The criminal offence of controlling and coercive behaviour: avoiding the potential pitfalls in family proceedings
Whilst highly sensible and necessary advice given the on-going coronavirus crisis, the government’s latest ‘social distancing’ rules, which are rapidly moving towards mass self-isolation, are at odds with its own figures illustrating just how prevalent the risk of domestic violence is. We know that reports of domestic violence cases surge during the summer and Christmas holiday periods, during which time abusers spend more time with their families. There is a serious risk that under self-isolation, perpetrators of abuse will be able to restrict their partner’s freedom and threaten their and their children’s safety in the same way and on the same scale. To compound the problem, this is all happening at a time when support services are struggling to function due to the same government guidelines and rules on top of an existing funding crisis.
Many abusers use isolation as a way of controlling their partner. Isolation keeps the suspicions of others at bay, reduces the opportunities for someone to seek help, and may also increase cases of physical violence where there is less chance of another person noticing bruises or other injuries. Further, domestic abuse does not always leave a physical mark. Controlling and coercive behaviour is an act or pattern of acts that can include threats, intimidation or other abuse designed to make a person dependent by isolating them from support, depriving them of independence and regulating their everyday behaviour. Further information can be found in our previous blogs here and here.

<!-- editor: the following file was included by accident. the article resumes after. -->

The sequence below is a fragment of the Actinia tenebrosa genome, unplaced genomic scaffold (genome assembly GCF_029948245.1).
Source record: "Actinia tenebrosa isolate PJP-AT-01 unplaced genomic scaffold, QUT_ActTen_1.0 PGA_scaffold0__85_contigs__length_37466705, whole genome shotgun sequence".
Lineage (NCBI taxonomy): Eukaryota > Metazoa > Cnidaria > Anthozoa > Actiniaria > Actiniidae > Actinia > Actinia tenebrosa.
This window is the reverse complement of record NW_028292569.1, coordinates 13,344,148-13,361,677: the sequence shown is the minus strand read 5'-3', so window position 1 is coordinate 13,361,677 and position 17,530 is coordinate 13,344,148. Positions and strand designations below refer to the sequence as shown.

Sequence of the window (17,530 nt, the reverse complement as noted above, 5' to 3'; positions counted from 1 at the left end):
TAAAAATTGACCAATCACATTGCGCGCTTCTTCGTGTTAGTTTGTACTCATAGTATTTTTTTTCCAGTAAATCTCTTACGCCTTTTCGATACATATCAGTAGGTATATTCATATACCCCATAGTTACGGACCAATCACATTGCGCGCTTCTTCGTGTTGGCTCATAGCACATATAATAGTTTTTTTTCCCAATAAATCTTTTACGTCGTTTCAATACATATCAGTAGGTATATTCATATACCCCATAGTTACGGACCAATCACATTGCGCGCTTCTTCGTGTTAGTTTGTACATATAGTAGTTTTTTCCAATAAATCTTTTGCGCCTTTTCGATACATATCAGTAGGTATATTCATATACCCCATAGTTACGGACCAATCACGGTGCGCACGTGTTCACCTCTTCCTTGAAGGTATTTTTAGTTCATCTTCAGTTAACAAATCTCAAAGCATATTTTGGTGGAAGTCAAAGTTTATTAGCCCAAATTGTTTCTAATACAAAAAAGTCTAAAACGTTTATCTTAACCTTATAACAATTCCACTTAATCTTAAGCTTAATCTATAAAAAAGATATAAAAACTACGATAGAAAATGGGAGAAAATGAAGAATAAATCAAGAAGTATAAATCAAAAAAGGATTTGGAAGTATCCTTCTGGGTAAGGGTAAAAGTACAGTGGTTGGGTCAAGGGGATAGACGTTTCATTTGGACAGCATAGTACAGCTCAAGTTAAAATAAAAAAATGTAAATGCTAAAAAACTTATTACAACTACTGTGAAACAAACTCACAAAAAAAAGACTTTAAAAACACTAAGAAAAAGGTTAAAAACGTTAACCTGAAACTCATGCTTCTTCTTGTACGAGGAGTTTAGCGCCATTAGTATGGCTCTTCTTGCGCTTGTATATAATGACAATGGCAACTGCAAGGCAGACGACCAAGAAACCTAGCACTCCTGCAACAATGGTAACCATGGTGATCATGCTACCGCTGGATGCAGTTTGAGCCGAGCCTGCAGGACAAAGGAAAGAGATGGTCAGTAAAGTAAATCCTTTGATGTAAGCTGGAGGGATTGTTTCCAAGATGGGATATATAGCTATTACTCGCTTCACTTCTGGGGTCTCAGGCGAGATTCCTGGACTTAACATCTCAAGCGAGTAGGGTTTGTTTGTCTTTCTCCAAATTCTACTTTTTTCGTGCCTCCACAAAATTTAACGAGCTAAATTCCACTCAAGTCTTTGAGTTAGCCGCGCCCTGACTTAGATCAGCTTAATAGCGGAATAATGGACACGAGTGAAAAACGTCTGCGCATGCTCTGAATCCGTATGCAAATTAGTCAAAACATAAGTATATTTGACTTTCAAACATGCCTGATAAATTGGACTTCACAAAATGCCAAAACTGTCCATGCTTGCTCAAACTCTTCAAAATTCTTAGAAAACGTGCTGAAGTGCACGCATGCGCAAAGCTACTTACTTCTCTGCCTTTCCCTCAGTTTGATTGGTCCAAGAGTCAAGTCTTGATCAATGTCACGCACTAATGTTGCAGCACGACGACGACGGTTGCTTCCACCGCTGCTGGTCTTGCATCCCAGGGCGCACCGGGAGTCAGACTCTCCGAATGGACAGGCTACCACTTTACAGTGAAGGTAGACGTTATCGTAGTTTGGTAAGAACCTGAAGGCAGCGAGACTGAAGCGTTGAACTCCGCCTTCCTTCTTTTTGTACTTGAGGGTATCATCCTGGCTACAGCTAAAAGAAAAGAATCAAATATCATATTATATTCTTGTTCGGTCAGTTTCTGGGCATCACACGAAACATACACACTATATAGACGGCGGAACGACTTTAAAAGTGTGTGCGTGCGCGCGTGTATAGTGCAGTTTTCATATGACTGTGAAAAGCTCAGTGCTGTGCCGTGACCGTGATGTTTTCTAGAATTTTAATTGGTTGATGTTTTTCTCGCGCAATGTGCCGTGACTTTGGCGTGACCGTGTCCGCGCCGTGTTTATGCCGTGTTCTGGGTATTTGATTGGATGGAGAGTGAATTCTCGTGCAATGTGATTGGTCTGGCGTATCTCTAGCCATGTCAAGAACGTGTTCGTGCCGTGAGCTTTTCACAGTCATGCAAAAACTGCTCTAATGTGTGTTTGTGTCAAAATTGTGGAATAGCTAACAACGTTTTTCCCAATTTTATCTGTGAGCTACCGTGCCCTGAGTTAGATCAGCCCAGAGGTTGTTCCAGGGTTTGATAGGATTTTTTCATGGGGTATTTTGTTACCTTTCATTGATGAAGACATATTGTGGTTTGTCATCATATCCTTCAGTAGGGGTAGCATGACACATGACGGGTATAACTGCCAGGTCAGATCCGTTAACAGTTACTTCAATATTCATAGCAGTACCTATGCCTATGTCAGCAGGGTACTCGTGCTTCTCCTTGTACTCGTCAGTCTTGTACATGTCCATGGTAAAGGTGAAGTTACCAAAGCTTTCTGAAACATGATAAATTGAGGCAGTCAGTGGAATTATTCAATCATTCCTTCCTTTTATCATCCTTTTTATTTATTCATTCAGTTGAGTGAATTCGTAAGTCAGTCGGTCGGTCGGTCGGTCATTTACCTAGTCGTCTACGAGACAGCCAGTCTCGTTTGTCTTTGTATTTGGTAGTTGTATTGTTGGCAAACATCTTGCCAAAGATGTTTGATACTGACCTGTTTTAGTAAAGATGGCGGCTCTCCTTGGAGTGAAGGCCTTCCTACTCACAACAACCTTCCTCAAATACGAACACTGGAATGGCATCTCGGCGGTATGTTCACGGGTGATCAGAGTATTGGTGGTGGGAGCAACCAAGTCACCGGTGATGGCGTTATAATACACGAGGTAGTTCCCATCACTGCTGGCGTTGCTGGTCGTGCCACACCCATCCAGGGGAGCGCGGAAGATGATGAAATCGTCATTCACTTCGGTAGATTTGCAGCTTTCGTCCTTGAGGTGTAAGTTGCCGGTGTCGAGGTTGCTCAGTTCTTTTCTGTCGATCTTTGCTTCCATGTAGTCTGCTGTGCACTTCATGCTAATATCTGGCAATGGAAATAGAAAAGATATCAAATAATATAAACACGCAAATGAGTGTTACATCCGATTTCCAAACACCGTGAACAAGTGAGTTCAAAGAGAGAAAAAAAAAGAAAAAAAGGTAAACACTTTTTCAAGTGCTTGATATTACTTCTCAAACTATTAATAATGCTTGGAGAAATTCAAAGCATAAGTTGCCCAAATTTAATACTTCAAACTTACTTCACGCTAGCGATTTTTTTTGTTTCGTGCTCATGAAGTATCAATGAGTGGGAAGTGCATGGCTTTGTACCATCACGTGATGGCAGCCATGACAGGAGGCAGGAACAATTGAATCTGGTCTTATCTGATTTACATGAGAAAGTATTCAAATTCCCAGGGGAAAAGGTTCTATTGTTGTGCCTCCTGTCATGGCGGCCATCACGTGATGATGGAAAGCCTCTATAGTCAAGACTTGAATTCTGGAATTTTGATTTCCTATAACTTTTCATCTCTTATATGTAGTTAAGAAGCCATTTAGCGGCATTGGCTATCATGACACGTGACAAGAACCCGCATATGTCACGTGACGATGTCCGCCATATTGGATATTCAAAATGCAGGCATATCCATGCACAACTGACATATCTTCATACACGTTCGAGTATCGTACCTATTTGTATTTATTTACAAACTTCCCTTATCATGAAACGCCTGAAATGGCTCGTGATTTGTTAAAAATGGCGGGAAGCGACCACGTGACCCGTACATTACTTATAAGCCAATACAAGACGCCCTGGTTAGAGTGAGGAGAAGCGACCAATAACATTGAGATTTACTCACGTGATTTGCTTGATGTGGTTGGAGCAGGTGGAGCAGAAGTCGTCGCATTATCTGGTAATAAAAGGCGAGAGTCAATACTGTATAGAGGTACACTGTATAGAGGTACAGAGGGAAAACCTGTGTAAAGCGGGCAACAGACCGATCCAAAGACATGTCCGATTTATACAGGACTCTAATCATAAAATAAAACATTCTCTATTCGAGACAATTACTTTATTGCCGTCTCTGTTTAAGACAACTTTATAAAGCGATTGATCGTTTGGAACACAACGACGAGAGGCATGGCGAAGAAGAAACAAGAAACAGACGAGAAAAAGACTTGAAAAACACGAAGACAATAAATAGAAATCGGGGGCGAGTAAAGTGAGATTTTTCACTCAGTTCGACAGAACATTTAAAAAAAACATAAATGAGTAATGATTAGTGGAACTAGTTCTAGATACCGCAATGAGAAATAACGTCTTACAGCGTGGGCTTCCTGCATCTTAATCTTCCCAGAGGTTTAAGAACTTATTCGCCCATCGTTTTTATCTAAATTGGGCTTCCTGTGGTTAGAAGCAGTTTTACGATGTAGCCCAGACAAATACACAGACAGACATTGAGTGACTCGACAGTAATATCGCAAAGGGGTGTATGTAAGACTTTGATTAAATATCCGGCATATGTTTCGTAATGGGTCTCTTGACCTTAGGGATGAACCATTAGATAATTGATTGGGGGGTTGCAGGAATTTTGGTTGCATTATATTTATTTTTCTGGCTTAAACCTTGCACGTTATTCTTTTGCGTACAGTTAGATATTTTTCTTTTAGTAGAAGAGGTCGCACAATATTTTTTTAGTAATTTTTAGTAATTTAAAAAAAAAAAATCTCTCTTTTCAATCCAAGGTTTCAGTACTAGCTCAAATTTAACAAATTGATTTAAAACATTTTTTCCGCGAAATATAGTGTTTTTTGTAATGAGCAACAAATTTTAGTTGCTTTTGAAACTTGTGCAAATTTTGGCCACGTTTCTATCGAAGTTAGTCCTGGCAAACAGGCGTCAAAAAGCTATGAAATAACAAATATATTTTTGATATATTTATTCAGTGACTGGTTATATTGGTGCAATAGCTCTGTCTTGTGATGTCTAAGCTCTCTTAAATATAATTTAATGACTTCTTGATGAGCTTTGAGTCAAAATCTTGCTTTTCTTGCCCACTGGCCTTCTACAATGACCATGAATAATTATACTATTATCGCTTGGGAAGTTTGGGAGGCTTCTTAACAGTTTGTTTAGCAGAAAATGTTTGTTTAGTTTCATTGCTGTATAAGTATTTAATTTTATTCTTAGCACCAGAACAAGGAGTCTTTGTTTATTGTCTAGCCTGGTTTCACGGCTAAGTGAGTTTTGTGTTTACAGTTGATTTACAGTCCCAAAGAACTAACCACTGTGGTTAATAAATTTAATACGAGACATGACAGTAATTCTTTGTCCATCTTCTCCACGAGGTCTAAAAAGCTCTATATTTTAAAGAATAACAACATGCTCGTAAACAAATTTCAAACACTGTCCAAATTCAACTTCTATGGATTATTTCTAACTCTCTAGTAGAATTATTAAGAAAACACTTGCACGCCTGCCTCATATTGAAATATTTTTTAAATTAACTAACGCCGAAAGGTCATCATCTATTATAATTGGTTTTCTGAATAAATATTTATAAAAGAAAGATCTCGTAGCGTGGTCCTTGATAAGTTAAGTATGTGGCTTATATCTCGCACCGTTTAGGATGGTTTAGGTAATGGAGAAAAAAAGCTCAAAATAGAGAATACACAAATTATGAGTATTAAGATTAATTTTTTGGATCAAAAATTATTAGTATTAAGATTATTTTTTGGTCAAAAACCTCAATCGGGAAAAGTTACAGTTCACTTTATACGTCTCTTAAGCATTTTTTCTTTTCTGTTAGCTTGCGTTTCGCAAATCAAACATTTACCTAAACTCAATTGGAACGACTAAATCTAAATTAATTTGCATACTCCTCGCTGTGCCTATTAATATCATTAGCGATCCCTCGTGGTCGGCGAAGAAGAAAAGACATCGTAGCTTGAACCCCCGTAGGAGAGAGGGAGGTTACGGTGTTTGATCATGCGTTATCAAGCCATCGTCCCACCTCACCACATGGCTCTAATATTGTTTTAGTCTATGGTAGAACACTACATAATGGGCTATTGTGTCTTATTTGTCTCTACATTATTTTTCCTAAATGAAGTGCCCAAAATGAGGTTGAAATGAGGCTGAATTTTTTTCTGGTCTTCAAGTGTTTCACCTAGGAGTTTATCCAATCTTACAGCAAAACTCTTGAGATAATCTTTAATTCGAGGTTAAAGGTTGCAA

It is deeply concerning that at the very core of controlling and coercive behaviour and other forms of domestic abuse is the theme of isolation; exactly what the government is encouraging huge swathes of people to introduce into their day to day lives in order to combat the serious threat COVID-19 poses. Whilst self-isolation is an important weapon in the fight against coronavirus, it may shut down routes to support and safety, causing further barriers to finding time away from the perpetrator in order to seek help.
Reports from China show a huge surge in cases of domestic violence during the outbreak of COVID-19 (cases have almost doubled), particularly where women are living in locked down areas, and offer a warning of the situation vulnerable women here will soon be facing. The Twitter hashtag #AntiDomesticViolenceDuringEpidemic has been trending in China and social media can really help, not only by making women feel they are not alone in these situations but also by spreading awareness and sharing online resources, useful helplines and links.
However, this sort of awareness and support only goes so far in combatting the problem. Government action is required to ensure that those who experience or have experienced domestic abuse get the protection and support required, even when self-isolating. The existing high levels of domestic abuse cases in the UK must be acknowledged, and steps must be taken to provide effective support to those for whom the home is not a place of safety, but one of danger.
There is already a crisis in this country when it comes to the safety of vulnerable people, and the government needs to provide a substantial and strong response so that no-one is left isolated in a dangerous home.